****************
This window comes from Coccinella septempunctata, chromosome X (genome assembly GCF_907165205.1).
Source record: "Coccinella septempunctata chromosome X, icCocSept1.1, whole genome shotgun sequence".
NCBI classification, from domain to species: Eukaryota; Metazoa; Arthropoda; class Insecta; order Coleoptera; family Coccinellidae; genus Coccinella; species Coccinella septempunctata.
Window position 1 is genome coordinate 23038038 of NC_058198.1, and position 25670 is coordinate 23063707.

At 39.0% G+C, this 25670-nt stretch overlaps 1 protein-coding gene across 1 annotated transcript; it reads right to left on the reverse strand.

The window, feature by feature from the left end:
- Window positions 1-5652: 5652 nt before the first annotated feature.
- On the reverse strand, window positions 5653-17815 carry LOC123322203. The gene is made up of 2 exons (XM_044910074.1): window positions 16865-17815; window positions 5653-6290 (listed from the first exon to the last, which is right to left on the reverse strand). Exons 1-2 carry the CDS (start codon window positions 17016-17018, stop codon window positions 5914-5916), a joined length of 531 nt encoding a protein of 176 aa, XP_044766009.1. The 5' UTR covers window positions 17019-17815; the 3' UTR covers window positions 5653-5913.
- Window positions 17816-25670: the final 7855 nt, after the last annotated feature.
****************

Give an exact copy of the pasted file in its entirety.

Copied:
This window comes from Coccinella septempunctata, chromosome X (genome assembly GCF_907165205.1).
Source record: "Coccinella septempunctata chromosome X, icCocSept1.1, whole genome shotgun sequence".
NCBI classification, from domain to species: Eukaryota; Metazoa; Arthropoda; class Insecta; order Coleoptera; family Coccinellidae; genus Coccinella; species Coccinella septempunctata.
Window position 1 is genome coordinate 23038038 of NC_058198.1, and position 25670 is coordinate 23063707.

At 39.0% G+C, this 25670-nt stretch overlaps 1 protein-coding gene across 1 annotated transcript; it reads right to left on the reverse strand.

The window, feature by feature from the left end:
- Window positions 1-5652: 5652 nt before the first annotated feature.
- On the reverse strand, window positions 5653-17815 carry LOC123322203. The gene is made up of 2 exons (XM_044910074.1): window positions 16865-17815; window positions 5653-6290 (listed from the first exon to the last, which is right to left on the reverse strand). Exons 1-2 carry the CDS (start codon window positions 17016-17018, stop codon window positions 5914-5916), a joined length of 531 nt encoding a protein of 176 aa, XP_044766009.1. The 5' UTR covers window positions 17019-17815; the 3' UTR covers window positions 5653-5913.
- Window positions 17816-25670: the final 7855 nt, after the last annotated feature.